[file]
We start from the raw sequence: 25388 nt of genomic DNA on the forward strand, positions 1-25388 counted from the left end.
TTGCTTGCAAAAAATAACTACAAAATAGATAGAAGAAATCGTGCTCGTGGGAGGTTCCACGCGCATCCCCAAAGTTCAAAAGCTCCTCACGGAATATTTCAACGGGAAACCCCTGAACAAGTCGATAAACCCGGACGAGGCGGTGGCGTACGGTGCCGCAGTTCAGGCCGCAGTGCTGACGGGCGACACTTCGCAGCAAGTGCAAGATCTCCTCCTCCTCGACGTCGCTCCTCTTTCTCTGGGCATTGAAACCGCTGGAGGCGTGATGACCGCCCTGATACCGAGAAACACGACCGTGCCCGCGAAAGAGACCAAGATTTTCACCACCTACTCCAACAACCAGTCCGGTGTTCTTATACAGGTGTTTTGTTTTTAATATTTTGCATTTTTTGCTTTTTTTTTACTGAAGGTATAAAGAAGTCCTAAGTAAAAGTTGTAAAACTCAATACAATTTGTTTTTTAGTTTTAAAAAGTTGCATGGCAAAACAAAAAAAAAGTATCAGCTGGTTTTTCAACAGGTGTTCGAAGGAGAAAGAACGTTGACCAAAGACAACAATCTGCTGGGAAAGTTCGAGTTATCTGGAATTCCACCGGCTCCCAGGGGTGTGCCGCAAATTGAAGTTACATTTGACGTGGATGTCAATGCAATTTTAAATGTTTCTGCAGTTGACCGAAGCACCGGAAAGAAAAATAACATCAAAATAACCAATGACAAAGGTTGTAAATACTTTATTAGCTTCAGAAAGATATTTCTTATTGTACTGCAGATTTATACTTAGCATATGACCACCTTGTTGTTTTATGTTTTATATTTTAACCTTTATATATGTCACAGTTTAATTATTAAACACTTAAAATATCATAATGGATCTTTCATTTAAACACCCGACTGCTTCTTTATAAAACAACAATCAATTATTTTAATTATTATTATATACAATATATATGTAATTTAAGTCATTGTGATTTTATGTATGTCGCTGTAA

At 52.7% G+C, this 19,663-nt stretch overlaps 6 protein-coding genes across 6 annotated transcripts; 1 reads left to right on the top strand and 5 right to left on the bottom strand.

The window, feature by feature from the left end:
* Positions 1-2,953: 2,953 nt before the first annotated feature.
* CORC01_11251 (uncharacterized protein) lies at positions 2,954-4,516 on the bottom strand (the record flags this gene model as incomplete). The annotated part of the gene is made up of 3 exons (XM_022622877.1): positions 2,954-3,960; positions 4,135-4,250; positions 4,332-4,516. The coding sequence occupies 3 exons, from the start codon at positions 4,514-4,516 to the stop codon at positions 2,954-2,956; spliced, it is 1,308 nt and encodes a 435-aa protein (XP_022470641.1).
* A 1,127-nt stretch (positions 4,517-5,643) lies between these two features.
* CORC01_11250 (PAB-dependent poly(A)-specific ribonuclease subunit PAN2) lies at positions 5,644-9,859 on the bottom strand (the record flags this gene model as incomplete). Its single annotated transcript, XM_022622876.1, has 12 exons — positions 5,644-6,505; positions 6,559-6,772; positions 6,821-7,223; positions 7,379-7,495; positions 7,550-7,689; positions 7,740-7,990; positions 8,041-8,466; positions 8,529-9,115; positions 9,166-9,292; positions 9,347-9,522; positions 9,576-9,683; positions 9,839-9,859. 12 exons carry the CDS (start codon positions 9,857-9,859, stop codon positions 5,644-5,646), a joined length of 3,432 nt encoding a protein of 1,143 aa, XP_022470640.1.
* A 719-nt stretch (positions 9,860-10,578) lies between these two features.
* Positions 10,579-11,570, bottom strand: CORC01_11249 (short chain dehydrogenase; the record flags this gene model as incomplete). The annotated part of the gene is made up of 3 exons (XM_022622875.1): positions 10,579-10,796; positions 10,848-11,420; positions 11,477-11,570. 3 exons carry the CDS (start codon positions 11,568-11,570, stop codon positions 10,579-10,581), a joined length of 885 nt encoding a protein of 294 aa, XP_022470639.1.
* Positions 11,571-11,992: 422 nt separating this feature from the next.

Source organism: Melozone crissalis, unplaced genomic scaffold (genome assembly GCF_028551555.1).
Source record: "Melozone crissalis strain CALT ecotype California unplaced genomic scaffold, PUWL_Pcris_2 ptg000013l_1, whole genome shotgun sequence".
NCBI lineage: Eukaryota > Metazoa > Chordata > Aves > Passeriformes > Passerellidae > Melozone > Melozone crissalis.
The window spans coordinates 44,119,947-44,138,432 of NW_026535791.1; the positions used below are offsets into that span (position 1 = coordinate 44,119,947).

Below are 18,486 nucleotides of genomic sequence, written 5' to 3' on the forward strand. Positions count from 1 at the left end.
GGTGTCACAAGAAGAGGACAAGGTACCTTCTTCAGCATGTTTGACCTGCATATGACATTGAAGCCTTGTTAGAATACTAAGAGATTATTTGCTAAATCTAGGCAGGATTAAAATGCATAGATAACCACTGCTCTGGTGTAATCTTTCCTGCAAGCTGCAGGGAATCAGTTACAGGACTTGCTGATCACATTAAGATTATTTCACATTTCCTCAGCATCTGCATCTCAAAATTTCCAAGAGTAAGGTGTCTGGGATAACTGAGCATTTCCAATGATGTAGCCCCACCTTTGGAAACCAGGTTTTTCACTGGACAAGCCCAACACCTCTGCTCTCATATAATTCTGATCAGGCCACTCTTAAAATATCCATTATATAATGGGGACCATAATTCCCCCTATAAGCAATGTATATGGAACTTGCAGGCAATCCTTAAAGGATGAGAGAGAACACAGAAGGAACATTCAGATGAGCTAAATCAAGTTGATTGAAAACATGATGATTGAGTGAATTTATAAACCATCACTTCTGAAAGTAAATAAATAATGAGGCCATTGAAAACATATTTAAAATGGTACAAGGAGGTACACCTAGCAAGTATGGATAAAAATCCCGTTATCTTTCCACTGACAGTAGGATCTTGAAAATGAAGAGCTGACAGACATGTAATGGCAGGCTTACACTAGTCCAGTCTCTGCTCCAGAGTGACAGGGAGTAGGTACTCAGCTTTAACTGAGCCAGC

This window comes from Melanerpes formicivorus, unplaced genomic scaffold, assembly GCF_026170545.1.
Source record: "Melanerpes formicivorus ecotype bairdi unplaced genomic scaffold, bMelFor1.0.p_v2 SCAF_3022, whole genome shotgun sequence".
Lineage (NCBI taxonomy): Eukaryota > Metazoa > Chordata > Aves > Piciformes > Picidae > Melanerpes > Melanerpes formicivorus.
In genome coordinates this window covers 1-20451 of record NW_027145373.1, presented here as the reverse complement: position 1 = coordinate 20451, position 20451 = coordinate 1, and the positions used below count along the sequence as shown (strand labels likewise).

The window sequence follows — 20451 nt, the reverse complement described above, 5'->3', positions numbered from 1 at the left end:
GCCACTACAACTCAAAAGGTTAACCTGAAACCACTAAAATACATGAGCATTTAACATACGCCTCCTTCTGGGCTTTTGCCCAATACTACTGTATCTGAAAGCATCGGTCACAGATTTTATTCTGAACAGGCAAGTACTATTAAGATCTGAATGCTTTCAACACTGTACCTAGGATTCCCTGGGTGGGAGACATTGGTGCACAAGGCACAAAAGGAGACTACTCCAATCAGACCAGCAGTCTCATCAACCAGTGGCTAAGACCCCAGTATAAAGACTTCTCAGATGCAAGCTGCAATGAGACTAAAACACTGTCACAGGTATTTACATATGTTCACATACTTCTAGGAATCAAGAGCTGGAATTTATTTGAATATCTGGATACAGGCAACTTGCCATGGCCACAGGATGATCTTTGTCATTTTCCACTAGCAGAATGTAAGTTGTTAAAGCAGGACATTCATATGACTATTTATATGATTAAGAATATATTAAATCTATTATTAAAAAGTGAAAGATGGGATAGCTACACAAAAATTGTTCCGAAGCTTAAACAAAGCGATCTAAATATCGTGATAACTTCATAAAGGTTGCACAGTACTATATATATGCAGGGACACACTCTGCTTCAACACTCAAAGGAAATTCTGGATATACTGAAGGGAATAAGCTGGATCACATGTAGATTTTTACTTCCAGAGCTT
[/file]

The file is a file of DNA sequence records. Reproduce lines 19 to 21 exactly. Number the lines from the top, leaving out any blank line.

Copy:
Source record: "Melanerpes formicivorus ecotype bairdi unplaced genomic scaffold, bMelFor1.0.p_v2 SCAF_3022, whole genome shotgun sequence".
Lineage (NCBI taxonomy): Eukaryota > Metazoa > Chordata > Aves > Piciformes > Picidae > Melanerpes > Melanerpes formicivorus.
In genome coordinates this window covers 1-20451 of record NW_027145373.1, presented here as the reverse complement: position 1 = coordinate 20451, position 20451 = coordinate 1, and the positions used below count along the sequence as shown (strand labels likewise).